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Are ADUs the affordable housing solution cities need?

Across North America, people are asking their city and town councils to take action on  property development fees that drive high new home prices, which in turn drive up the market for existing single family homes. As urban areas grapple with housing scarcity, an innovative approach is steadily gaining ground. With 75% of residential land in the United States reserved for single-family homes, many housing experts see accessory dwelling units, or ADUs, as a compact and affordable solution to the widespread residential crunch.

While the conversation around ADUs may seem new, ADUs have been around a long time. Granny flats, in-law suites, garage apartments, and backyard cottages are some of the more familiar names for ADUs.

ADUs come in all shapes and sizes, but typically have less square footage than the main residence. They can be attached or unattached, brand new, or a remodeled section of the main house. ADUs come with all the amenities required for private and independent living, including a separate entrance, kitchen, bathroom, bedrooms, as well as other living spaces. Many ADUs are one-level, which makes them a good fit for seniors. In some places, you’ll see the term DADU, alongside ADU. DADU is the more precise term for a ‘detached’ ADU.

The ADU Conversation

Not everyone supports ADUs as a housing solution. Opponents have raised questions about the demand for parking, a lack of infrastructure, and concerns about decreased property values. Some worry that easing zoning restrictions could make way for institutional investors to build multifamily housing in single family neighborhoods.

Still, in many regions around the US and Canada, there’s simply not enough affordable housing for first-time home buyers in their 30s and 40s. Rents are also at a new all-time national high, with the average renter spending 30% of their income on housing. In places like New York City, renters pay a whopping 68% of their income toward where they live. The shortage isn’t limited to millennials hoping to buy their first home. A lack of affordable housing also affects businesses dealing with hiring and workforce issues because workers simply can’t afford to live near their jobs. That’s why many cities see ADUs as valuable innovation that benefits individuals, businesses, and communities.

Good for People and Places 

While ADUs bring many benefits to residents and communities, a lack of awareness is perhaps the biggest issue keeping ADUs from becoming an affordable housing solution. In a recent Freddie Mac consumer survey, they found that 71% of respondents were unfamiliar with ADUs. However, after learning the definition of an ADU, 32% said they were interested in adding an ADU to their property in the future.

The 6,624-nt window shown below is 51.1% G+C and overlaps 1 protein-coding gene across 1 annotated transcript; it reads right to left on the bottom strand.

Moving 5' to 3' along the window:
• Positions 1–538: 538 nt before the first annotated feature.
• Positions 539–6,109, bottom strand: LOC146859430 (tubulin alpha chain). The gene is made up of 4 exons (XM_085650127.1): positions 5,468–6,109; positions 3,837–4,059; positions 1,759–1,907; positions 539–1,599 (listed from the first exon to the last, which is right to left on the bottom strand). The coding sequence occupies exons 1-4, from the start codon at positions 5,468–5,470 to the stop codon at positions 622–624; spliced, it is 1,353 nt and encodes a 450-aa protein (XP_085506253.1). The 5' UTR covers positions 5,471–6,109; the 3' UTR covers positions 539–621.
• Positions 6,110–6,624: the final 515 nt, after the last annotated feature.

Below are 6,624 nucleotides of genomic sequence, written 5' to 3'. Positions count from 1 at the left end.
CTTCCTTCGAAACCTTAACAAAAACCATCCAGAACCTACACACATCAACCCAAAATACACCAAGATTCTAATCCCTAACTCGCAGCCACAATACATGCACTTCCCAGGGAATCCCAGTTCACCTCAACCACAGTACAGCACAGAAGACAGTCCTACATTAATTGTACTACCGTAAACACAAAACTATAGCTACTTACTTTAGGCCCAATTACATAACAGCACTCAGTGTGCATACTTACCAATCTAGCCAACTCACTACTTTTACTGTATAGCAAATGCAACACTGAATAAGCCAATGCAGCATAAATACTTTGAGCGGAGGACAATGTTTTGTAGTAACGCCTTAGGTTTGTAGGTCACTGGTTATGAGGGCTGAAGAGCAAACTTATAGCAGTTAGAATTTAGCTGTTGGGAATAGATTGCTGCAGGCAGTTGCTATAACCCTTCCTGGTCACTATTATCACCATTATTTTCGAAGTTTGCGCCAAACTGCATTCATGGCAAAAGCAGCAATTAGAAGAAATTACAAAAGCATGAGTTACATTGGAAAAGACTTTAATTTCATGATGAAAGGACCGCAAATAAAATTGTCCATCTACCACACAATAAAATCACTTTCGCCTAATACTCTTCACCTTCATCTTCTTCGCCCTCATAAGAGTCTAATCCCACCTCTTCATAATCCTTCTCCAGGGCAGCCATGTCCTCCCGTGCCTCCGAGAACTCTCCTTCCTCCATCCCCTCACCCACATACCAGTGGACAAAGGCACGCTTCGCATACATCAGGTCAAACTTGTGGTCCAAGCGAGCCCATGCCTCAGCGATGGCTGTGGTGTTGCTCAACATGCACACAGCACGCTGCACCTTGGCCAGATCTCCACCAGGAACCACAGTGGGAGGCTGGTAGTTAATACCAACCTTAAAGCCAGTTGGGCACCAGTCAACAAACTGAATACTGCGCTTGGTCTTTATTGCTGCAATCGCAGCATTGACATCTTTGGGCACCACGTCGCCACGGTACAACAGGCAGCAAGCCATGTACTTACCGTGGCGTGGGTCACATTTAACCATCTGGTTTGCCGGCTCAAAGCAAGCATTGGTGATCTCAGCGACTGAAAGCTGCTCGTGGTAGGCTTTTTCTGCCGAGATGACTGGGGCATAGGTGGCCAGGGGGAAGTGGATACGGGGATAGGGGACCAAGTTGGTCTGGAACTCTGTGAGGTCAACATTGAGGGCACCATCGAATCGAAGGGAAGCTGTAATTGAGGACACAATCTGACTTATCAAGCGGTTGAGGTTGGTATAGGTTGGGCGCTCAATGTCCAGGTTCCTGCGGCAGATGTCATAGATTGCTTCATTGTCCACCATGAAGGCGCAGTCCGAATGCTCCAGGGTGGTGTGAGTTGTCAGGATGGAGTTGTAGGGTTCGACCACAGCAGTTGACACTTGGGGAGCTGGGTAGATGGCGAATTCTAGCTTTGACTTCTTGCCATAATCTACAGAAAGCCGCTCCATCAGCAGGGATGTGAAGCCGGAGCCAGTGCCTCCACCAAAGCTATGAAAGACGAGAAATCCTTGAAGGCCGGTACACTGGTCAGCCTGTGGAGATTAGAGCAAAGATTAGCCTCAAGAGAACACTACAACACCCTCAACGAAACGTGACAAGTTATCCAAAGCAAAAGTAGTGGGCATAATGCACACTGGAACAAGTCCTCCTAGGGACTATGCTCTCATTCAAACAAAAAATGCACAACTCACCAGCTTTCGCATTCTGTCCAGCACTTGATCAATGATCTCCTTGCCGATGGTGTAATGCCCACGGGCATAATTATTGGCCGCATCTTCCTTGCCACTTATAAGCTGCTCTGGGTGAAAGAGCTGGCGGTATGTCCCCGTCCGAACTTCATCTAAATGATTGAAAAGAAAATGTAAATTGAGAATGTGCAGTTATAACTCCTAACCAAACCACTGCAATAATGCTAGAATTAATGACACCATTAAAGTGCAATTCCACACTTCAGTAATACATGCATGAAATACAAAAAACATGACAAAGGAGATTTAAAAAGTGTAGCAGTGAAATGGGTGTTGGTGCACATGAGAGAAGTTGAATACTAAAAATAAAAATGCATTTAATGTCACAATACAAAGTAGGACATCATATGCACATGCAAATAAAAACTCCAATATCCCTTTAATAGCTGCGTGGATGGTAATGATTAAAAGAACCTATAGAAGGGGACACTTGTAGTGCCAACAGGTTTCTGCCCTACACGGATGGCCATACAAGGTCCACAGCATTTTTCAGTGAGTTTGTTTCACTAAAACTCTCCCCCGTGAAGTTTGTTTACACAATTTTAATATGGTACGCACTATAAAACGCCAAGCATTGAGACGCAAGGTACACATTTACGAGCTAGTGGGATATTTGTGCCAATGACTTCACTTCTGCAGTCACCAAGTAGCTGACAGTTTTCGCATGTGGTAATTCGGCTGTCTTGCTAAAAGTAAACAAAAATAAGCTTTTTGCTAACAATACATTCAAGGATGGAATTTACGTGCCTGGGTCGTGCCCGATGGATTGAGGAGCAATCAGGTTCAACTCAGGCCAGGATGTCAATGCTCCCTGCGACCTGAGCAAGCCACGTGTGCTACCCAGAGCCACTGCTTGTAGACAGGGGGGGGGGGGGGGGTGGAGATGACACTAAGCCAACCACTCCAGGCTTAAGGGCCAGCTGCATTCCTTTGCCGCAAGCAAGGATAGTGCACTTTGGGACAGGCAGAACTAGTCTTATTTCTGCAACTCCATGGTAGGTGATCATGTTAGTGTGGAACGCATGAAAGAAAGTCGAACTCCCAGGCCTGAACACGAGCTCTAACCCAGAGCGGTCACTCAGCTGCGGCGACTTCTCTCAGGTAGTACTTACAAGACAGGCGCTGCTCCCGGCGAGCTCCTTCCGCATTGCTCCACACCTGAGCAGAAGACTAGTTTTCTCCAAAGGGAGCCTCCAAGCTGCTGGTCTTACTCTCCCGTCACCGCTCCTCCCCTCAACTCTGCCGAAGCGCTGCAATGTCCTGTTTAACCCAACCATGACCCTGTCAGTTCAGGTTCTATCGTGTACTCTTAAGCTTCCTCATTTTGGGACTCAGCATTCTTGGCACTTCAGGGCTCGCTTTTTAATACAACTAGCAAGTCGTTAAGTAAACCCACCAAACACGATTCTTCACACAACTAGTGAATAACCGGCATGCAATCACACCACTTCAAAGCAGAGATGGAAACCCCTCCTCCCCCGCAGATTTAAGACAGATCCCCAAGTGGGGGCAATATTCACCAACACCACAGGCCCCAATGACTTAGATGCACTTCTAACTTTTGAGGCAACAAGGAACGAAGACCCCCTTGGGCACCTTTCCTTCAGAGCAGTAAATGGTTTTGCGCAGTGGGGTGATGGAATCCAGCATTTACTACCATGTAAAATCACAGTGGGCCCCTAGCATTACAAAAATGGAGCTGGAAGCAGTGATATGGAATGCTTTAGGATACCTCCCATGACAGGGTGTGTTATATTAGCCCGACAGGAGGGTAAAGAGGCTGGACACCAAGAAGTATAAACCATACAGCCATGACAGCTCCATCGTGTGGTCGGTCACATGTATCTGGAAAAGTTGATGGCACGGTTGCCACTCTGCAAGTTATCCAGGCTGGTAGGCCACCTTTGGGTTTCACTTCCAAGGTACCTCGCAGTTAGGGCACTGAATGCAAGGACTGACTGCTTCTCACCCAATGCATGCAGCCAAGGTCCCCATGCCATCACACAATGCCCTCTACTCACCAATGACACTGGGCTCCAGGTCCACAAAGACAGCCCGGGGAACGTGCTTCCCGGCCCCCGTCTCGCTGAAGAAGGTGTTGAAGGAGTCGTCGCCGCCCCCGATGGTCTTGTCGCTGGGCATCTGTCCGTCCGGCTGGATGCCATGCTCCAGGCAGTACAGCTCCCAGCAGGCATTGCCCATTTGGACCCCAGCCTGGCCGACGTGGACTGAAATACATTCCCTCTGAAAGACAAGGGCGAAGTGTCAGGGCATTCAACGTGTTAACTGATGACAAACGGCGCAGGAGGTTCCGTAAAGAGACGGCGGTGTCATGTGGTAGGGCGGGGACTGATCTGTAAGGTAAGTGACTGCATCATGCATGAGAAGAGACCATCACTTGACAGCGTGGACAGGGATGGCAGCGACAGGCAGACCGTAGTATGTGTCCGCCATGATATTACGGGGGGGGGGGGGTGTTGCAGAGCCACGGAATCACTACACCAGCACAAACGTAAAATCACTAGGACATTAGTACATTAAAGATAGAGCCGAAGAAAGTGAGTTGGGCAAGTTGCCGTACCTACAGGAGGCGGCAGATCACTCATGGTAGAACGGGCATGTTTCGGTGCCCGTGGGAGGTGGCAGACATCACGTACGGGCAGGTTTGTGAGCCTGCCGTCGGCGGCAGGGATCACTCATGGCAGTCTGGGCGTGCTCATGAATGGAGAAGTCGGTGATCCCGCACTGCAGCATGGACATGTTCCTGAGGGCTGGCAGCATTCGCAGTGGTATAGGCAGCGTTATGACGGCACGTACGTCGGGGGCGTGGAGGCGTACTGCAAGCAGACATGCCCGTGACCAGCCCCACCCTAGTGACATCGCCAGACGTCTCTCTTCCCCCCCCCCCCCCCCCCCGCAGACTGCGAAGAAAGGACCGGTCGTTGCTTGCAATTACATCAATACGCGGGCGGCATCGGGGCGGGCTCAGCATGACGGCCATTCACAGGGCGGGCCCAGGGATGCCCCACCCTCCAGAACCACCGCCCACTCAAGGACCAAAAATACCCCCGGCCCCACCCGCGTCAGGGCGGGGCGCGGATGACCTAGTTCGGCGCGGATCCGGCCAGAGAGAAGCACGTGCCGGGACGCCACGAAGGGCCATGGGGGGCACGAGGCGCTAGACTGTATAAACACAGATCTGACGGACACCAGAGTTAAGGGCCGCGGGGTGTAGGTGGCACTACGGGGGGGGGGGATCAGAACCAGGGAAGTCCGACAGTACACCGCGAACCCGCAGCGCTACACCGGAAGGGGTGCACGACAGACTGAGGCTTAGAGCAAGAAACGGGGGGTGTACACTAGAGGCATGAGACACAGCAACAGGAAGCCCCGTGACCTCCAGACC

Organizations that support seniors are also helping get the word out about the potential of ADUs. AARP champions the construction of more ADUs because they provide housing and rental income for people of all ages. As older adults retire, the addition of an ADU can provide a supplemental income stream. Alternatively, seniors who move into ADUs are often renting from family members, which helps provide stabilized rent and a predictable cost of living.

Jeff Kruth and Murali Paranandi, professors of architecture at Miami University and contributors to Fortune, note that ADUs bring more residents into a given area. The affordable rents and lower construction costs of ADUs provide low-barrier opportunities for intergenerational living.  Kruth and Parandi believe that ADUs enhance rather than hurt communities: “As neighborhood populations grow, they become more attractive to small businesses. Coffee shops, restaurants, and grocery stores are more likely to flourish with more residents in a given area.”

Partnerships to Promote ADU Living

While ADUs help communities, businesses, and homeowners, local governments can make it easier or harder to build. In some places, homeowners may need as many as six permits for ADU construction. Some cities are working hard to get ahead of the hassle. Los Angeles has launched the Accessory Dwelling Unit Standard Plan Program, offering homeowners and developers 20 pre-approved ADU designs. To offset construction costs, a $40,000 subsidy is available from the state of California. Additionally, CityLAB, a UCLA research center, has created a guidebook detailing a step-by-step process for building an ADU.

Los Angeles also has a program to incentivize homeowners to build ADUs specifically for seniors. The LA ADU Accelerator Program works by pairing homeowners with older residents who need affordable housing. In exchange, the program finds qualified tenants, offers tenant case management, and landlords receive stable rental income. In Santa Cruz, the city will loan homeowners up to $40,000 to add an ADU along with loan deferment. If the family rents to a low-income household for 20 years, the entire loan will be forgiven through their Forgivable ADU Loan Program.

California is not the only state that offers financial incentives and resources for ADU construction. Cities from Boston to Seattle are finding ways to encourage residents to be part of the affordable housing solution.

The Bottom Line

In the face of rising home prices and a shortage of affordable housing options, ADUs are gaining attention as a  solution. Despite their potential benefits, a lack of awareness and complicated permitting processes can hinder ADU construction. Overall, ADUs provide an innovative approach to addressing the affordable housing crisis, benefiting individuals, businesses, and communities alike.


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